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All comments by Avon Wilsmore
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You'll be sorry you wasted your money.

The author received an email from an Italian, saying that the author was a fool who knows nothing about bridge.
43 minutes ago
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Sr Margiotta:
“…but despite what many people substained he (Burgay) stated he never reported Mr Forquet or any other bridge player.”

“Avon, where did you read Bianchi admitted to cheating with Forquet?”


Yes, Burgay did not “report” Forquet. He handed a tape to FIB President Firpo.

Ortiz-Patino:
“I understood the tape well and was in little doubt of its authenticity… In places, my jaw literally dropped. The media would have loved it: smoke signals, pauses, commonplace words with coded meanings… Burgay told me his partner had goner into hiding.”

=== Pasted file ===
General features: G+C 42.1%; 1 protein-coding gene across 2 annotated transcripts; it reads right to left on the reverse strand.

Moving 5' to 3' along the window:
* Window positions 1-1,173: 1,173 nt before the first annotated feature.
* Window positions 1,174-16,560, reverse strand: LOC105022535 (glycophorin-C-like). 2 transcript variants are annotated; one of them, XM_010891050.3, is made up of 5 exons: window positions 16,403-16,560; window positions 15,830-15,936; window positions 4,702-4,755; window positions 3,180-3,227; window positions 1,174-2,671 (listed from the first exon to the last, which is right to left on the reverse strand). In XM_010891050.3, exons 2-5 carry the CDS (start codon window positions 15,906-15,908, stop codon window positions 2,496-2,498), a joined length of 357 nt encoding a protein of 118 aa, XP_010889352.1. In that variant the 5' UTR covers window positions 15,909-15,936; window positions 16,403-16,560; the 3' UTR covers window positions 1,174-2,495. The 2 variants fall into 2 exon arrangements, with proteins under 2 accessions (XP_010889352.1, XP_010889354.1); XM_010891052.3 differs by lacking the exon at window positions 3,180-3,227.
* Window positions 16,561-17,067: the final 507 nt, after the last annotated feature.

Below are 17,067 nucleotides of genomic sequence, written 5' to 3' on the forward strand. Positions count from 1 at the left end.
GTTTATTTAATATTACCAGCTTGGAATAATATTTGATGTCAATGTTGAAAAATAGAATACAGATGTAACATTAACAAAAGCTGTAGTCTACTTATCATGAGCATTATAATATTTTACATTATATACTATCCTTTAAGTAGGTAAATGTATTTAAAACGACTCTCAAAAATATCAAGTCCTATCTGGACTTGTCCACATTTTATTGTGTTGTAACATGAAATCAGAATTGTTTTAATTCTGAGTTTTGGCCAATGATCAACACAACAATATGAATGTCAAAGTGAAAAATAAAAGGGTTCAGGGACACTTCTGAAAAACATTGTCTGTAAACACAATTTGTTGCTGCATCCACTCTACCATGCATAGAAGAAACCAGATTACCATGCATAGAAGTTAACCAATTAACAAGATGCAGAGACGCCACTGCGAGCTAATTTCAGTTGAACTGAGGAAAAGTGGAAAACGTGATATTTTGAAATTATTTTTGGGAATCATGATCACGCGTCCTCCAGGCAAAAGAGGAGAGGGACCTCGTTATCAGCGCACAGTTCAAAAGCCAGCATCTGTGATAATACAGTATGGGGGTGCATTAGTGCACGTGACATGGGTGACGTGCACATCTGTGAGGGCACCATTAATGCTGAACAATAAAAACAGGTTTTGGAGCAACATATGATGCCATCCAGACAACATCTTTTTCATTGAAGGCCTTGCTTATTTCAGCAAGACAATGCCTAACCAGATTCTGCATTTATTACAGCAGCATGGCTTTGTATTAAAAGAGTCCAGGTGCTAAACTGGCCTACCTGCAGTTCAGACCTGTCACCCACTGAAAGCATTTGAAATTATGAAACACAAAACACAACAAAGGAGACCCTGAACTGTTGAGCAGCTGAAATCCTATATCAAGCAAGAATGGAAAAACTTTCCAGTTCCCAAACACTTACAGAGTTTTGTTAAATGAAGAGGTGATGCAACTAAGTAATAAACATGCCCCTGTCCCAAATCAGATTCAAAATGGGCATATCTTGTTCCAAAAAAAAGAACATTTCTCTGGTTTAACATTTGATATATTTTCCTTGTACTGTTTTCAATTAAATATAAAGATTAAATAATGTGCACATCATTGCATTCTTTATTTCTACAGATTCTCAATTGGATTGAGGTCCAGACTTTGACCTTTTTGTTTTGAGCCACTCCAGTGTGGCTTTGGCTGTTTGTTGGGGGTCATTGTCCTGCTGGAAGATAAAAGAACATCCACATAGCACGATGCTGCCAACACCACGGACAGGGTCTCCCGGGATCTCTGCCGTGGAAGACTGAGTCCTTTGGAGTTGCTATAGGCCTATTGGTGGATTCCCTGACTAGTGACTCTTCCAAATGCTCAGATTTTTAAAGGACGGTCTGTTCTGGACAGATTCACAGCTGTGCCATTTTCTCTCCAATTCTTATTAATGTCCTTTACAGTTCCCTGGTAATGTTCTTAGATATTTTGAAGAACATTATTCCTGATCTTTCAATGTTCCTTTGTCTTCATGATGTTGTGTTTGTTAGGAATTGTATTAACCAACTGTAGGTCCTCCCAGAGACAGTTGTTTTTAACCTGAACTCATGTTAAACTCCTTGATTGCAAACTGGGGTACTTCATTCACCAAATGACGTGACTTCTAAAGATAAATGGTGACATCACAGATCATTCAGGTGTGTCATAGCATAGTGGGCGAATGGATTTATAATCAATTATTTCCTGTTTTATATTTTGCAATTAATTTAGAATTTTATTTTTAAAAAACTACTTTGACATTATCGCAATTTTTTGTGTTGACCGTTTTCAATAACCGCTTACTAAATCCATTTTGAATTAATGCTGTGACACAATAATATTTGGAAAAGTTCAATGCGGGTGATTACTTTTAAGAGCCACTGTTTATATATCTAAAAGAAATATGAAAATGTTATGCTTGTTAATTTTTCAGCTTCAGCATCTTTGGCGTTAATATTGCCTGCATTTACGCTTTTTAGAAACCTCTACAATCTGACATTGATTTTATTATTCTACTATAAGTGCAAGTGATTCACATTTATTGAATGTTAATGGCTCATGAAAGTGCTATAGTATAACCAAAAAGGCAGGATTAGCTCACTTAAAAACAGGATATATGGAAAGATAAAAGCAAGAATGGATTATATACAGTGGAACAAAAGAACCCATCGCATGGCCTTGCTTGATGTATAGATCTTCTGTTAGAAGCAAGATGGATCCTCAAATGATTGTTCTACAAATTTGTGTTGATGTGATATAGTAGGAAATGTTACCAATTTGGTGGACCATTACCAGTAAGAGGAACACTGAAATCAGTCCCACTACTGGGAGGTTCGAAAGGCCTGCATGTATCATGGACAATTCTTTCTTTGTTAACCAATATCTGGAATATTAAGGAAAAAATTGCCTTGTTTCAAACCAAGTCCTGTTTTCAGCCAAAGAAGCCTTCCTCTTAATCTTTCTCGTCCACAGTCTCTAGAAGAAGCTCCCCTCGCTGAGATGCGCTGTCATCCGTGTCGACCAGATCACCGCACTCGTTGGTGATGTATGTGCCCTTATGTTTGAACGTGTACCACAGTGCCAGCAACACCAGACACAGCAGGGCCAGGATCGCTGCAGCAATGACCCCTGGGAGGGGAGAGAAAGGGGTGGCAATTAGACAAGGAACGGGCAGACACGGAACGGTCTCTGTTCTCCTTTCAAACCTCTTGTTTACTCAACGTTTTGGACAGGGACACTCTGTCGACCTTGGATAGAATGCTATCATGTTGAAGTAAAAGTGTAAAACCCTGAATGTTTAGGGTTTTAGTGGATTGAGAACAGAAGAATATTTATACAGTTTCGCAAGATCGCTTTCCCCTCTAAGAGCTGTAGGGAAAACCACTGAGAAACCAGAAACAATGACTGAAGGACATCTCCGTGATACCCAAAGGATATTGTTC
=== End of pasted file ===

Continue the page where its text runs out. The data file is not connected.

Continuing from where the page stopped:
Alan Truscott:
"Burgay … taped his telephone conversation … with Bianchi … it explained the illegal signals that had used with Forquet and that Belladonna had used with another partner, Renato Mondolfo … they involved the use of cigarettes and head positions. The cigarette could point up or down, left or right, to indicate an honor card or a suit.“

WBF Management Committee:
… The Management Committee deplores the manner in which the investigations of alleged serious improprieties have been handled by FIB and further that the undertakings of the FIB President (to provide a report with findings) given to the Executive in Monte Carlo have not been fulfilled.”


850 days after Burgay handed over the tape, no report, no findings, no transcript, tapes lost and the matter forgotten.

For MUCH more detail, see ”1976: The Burgay Tape" in my book.
an hour ago
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I stand corrected… I was referring to the comments of Mr Margiotta in his article. Thank you for pointing out my error.